Another approach is the "Tool by Tool" approach. I've first noticed this approach being used by Shopify. The team at Shopify are providing little tools such as a logo generator and release these tools free for anyone to use. This not just builds goodwill with people; it also allows Shopify to attract powerful backlinks to their projects. As developers we are in the perfect position to build such mini-tools. It boosts morale and drives attention at the same time.
Spend some time evaluating where your project or product will deliver value to the end-user. Look at options to split off small, independent tools. Build these and launch them before launching the whole product. This allows you to practice launching and promoting your part-projects at the same time. With each backlink to your part-projects you will enhance your ranking in Google. An example for a maker following this approach is Kamban with FlatGA. He built FlatGA as phase one of a bigger project currently in development.
While you are building your part-projects, don't forget to discuss the progress publicly. This helps to attract an audience around your work and makes the launches easier. You can use Twitter threads and Reddit posts to share updates. A maker community such as makerlog or WIP.chat can also extend your reach. These allow you to get instant feedback, keep yourself accountable and they will enhance your reach at the same time.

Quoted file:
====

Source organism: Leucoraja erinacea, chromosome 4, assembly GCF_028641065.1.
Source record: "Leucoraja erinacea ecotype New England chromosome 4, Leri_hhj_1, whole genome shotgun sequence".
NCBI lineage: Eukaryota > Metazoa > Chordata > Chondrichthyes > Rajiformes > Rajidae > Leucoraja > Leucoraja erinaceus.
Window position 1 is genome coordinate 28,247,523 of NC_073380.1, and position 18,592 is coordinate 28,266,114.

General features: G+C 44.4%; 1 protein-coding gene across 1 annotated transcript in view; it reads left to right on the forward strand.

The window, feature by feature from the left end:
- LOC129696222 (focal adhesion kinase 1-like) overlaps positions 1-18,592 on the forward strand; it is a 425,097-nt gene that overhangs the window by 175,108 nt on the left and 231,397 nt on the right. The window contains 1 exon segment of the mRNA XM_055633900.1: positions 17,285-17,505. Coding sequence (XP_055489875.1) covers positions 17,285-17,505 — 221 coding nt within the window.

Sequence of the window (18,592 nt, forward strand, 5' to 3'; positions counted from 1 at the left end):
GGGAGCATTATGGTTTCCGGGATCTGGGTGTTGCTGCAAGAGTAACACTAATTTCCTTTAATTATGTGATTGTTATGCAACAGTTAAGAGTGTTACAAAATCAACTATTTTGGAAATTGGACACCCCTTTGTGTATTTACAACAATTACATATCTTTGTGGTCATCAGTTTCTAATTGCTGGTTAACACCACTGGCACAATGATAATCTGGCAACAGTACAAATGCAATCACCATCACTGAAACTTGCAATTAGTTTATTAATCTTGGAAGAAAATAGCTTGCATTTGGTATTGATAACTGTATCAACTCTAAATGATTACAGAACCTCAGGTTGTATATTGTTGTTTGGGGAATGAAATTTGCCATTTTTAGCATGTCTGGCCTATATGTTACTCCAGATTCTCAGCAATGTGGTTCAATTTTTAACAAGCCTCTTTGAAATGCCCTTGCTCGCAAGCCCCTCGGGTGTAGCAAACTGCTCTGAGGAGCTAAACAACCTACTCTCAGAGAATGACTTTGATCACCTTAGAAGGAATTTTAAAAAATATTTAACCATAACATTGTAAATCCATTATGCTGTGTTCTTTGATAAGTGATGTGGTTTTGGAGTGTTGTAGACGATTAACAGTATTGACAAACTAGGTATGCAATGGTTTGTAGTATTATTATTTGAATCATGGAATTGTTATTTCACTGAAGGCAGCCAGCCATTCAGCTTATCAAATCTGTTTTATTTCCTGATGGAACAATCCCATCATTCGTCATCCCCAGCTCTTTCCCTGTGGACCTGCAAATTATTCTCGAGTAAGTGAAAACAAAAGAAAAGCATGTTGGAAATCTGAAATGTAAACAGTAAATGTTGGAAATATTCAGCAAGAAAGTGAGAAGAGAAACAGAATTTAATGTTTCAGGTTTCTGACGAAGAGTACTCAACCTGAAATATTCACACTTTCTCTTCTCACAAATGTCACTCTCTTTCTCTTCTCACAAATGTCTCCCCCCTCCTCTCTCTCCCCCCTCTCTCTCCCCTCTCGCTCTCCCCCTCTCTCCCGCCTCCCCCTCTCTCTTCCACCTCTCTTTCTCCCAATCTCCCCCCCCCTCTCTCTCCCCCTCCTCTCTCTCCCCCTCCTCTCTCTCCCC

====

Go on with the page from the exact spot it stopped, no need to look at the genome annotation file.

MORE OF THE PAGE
Launching seems like this special moment when you release your project into the wide world. Often this moment is combined with high expectations and developers consider launching their project the key - if not only - part of their approach to marketing. While launching can help to attract some initial customers, it shouldn't be your only idea when it comes to marketing. You should also know that launching isn't a single event. You can (and should) launch again and again. Every time you launch you are increasing the chance to reach more and new customers. After the launch is before the launch.
Many developers plan to launch their product on a few sites and see where it takes their project from there on. This works well, if your product goes viral by luck. A much more sustainable approach is constantly working a little on it. Marketing is most effective, if done consistently. That holds true for blogging as well as most other forms of marketing. A simple approach to keep you on the path to market your project regularly is subscribing to a free newsletter with small marketing opportunities. This way, you are regularly reminded and given bite-sized tasks to complete.
I hope the article helped you to wrap your head around the idea that building side-projects alone doesn't solve any issues anymore. If you like what you've just read and want to read more, please consider subscribing to my newsletter. I'll send out the occasional email about interesting new articles or side-projects.
Peter Thaleikis a software engineer and business owner. He has been developing web applications since around 2000. Before he started his own software development company Bring Your Own Ideas Ltd., he has been Lead Developer for multiple organisations.